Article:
LPC Makes it Easy to Get to Know Your Neighborhood Landmarks [MAPS]

Posted on: December 22nd, 2017 at 5:07 am by

The Landmarks Preservation Commission just leveled up its “Discover NYC Landmarks” interactive map.

What was once a cumbersome and limited database is now a user-friendly treasure trove of information on nearly 34,000 historic buildings within the City’s 141 historic districts. This upgrade complements its existing accessible information on the more than 1,400 individual landmarks, and boasts one of the largest and most comprehensive historic building data collection created by any municipal preservation agency in the US.

The launch of the enhanced web map will not only allow for a greater appreciation and understanding of our city’s rich architectural and cultural heritage, but it also brings greater transparency, efficiency, and public access to the agency,” said Landmarks Preservation Commission Chair Meenakshi Srinivasan. “This information is invaluable to all stakeholders, including homeowners who want to know more about their buildings, community groups, preservation advocates, historians, academics, and anyone who walks through New York City’s neighborhoods and marvels at our buildings.

The Discover NYC Landmarks map is accessible from computers, smartphones, and tablets. New features include pop-ups for each building in historic districts with info such as construction date, architect, style, building type and original use. It also contains advanced search criteria and filtering, by characteristics such as architectural style, architect, building type and era of construction.

The hope is to create a greater understanding and appreciation of New York City’s historic buildings and neighborhoods, but also to play to the larger LPC initiative in increasing efficiency and provideing greater transparency and public access in the ongoing battle of landmarking. After all, knowledge is power.

Recent Stories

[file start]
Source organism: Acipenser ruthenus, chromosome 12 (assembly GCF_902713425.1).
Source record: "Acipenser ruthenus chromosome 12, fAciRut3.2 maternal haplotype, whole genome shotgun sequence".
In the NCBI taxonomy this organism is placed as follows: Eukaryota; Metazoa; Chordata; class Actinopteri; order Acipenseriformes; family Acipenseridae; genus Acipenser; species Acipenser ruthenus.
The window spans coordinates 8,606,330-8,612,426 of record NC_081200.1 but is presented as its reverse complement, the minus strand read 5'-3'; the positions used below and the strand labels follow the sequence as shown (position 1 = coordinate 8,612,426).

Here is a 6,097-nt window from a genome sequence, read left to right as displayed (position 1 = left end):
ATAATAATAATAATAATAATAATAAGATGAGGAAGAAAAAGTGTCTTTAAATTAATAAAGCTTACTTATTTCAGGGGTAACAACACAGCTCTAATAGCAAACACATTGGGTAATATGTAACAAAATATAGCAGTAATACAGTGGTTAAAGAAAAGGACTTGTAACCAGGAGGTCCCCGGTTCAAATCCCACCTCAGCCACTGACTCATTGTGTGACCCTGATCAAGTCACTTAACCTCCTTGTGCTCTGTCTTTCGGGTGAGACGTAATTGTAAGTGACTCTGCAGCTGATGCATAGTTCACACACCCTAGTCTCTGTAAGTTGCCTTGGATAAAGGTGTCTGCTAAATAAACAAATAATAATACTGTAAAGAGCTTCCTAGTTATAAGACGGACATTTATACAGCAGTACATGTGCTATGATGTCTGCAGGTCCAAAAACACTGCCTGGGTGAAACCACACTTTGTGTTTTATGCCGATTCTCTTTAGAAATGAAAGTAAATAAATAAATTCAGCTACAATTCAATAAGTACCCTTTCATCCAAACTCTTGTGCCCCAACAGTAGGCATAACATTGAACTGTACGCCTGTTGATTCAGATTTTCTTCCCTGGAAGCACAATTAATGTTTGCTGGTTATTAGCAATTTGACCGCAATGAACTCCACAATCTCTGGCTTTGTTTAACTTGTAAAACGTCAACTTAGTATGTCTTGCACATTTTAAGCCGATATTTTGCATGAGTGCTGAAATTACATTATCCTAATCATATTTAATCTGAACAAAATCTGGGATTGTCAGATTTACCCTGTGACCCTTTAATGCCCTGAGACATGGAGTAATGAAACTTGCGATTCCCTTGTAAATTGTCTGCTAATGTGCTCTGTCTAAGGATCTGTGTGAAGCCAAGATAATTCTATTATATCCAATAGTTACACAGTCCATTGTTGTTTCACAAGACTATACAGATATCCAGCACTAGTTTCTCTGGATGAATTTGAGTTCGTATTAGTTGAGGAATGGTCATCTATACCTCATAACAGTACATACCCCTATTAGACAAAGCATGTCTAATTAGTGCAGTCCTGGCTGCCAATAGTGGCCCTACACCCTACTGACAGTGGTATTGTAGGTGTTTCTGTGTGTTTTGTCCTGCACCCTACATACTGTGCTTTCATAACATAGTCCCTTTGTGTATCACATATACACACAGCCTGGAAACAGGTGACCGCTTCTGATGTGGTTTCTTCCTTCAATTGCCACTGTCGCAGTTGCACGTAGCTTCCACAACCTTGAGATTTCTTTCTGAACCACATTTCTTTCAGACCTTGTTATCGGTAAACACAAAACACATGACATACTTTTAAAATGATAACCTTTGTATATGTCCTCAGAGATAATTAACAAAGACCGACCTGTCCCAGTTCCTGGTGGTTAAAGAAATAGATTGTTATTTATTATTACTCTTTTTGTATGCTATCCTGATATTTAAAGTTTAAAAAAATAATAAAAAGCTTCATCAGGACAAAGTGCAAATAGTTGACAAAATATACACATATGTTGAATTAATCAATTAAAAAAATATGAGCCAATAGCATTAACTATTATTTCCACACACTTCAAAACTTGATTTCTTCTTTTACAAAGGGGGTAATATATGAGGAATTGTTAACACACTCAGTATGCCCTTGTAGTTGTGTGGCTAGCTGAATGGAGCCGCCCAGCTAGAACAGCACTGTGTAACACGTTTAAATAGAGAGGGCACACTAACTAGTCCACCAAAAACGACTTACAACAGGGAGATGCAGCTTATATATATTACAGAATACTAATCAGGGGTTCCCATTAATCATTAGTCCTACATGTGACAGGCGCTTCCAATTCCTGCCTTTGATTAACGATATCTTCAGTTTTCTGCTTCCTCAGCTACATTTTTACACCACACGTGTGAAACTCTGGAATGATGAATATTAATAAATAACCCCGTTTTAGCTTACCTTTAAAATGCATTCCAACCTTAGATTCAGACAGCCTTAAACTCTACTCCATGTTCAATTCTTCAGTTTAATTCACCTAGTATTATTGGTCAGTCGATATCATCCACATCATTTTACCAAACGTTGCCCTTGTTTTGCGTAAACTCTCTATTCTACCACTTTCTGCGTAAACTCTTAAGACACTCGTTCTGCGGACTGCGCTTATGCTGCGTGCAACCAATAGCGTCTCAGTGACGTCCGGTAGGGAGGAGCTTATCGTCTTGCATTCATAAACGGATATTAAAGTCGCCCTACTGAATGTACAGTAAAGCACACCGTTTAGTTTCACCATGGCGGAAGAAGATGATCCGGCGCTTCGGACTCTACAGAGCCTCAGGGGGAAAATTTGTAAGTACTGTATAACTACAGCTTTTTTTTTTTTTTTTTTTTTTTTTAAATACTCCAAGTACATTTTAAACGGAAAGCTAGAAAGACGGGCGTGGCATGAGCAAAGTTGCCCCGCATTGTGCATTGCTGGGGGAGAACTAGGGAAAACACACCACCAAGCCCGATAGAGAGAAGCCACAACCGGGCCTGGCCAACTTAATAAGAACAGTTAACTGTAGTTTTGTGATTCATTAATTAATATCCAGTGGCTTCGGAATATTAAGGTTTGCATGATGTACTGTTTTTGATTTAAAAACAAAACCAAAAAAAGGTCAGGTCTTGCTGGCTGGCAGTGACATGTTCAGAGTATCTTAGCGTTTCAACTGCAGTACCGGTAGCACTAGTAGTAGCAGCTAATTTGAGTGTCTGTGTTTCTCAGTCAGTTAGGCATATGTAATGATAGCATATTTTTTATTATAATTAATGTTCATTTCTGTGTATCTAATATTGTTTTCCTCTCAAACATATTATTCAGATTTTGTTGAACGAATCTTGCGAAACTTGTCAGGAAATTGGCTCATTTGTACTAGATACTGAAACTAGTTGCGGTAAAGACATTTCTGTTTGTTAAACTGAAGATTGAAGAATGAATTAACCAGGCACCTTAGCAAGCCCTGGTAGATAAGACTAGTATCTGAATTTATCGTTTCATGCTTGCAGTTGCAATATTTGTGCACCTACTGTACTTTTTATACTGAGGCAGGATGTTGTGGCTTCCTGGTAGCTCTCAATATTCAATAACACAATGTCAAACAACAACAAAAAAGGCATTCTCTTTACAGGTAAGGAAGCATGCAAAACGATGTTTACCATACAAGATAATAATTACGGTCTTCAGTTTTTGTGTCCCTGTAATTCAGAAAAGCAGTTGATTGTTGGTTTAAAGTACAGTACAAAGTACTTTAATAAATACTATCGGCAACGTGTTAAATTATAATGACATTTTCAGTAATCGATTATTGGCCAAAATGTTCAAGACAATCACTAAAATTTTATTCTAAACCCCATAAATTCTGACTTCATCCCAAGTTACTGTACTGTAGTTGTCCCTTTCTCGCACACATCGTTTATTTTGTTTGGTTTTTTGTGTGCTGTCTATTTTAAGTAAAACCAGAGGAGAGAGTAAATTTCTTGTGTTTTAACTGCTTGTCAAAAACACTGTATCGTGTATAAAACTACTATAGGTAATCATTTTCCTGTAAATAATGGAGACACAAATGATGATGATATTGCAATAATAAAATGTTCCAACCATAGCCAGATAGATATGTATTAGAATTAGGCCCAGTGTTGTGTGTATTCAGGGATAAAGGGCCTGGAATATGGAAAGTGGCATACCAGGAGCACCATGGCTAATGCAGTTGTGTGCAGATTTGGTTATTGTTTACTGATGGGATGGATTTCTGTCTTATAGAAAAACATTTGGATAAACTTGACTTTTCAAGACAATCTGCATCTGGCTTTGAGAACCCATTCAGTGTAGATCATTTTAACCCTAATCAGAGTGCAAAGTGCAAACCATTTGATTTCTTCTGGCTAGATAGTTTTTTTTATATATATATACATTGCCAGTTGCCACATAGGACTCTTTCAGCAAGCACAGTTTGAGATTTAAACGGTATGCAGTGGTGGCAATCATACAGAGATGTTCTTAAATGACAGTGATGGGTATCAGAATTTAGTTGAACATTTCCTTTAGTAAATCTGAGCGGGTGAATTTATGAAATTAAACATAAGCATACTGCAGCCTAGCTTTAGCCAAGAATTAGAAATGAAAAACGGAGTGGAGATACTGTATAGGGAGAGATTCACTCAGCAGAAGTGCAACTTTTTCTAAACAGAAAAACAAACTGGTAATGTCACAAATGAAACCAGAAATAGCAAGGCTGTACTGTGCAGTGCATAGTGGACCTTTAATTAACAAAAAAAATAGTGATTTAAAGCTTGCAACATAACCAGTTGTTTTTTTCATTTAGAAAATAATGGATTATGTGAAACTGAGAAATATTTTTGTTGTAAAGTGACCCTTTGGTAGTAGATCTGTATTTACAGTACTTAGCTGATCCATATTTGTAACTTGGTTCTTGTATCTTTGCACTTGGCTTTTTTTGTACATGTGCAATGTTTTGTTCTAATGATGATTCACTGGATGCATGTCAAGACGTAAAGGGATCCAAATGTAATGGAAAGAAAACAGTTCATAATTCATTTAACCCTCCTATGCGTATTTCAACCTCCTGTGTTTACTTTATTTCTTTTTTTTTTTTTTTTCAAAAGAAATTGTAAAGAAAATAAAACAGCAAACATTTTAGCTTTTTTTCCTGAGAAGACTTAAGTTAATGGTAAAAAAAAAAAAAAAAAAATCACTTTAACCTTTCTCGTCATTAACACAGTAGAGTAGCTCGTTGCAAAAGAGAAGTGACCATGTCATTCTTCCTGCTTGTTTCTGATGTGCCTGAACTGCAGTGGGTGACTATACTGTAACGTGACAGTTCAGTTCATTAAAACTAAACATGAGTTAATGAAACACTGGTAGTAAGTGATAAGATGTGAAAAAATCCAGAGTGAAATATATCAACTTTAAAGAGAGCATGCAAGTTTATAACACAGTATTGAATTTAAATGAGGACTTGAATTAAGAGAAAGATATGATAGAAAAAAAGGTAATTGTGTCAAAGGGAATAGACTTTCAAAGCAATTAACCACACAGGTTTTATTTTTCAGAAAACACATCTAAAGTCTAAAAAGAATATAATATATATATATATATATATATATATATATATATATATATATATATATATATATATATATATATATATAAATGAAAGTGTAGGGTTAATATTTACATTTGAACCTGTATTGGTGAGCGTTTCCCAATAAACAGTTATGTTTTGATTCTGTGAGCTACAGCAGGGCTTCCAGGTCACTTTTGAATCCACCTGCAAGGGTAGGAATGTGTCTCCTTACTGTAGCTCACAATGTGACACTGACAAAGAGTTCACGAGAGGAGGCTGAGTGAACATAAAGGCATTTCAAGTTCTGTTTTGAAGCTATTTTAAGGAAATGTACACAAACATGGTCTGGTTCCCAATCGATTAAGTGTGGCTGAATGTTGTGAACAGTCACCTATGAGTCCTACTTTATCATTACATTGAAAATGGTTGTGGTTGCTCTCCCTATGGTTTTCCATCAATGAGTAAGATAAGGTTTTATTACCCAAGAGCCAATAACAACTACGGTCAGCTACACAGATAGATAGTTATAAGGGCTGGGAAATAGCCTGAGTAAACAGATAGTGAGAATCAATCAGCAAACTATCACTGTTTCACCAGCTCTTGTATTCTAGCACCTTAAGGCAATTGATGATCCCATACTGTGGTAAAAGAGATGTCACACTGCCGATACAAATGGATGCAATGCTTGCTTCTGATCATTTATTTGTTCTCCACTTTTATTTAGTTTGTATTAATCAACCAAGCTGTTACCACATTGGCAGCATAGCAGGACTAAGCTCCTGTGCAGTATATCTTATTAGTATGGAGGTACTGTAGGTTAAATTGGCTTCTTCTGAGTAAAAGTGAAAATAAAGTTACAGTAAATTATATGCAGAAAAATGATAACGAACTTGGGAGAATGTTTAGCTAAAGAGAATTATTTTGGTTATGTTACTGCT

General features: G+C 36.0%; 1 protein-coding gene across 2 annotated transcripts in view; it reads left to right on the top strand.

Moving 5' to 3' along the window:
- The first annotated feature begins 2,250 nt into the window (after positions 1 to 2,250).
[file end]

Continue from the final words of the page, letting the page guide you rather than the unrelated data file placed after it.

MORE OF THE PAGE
Shear Luck: FRED Salon Finds Refuge in the East Village

Another retail victim to report on upper Orchard Street. The FRED.nyc hair salon is now gone. According to signage on the shuttered security gate at 192 Orchard, the five-year-old business recently relocated to the East Village. The move to 40 East Third Street was a long time coming for eponymous owner Fred Connors, who braved […]

Grand Street Guild Files Plans for 15-Story Affordable Housing Tower

New towers are coming to Broome Street on the Lower East Side. Now we have sight of the first newcomer. Back in January of 2018, the Grand Street Guild nonprofit officially announced the imminent construction of two, as-of-right 15-story apartments on its property, plus a parking garage. All 400 of the proposed units are earmarked […]

TongKatsu Replaced by ‘Otaku Katsu’ on Rivington Street

Over on Rivington Street, TongKatsu becomes… …Otaku Katsu. Ben Tong, owner of the former, reportedly reassigned the lease after its shutter to husband-wife team Chef Dimitri Voutsinas and Christine Argao-Voutsinas. Otaku Katsu occupies the same below-grade space at 137 Rivington, and offers a variety of katsu and Japanese sando bentos, in addition to fresh made […]

DOT ‘Street Seat’ Goes Live Outside Dudley’s on Orchard Street

Just in time for the forthcoming return of Dudley’s, Orchard Street now boasts a new row of public seating. Beside another recently installed bike corral. And it’s all part of the city’s Street Seat program. More than a half-dozen tables and chairs are stationed between the corner of Broome down to Cafe Katja. As previously […]

Crowbar-Wielding Attacker Smashes Windows of Roni-Sue’s Chocolates on Forsyth Street [VIDEO]

Earlier this week, we reported on the dangerous conditions plaguing Forsyth Street amidst the city’s work on the subway system. The MTA is currently swapping out the ventilation plant fifteen feet beneath the roadbed along the eastern perimeter of Sara D. Roosevelt Park. Originally built in 1962, this section of the subway was identified as […]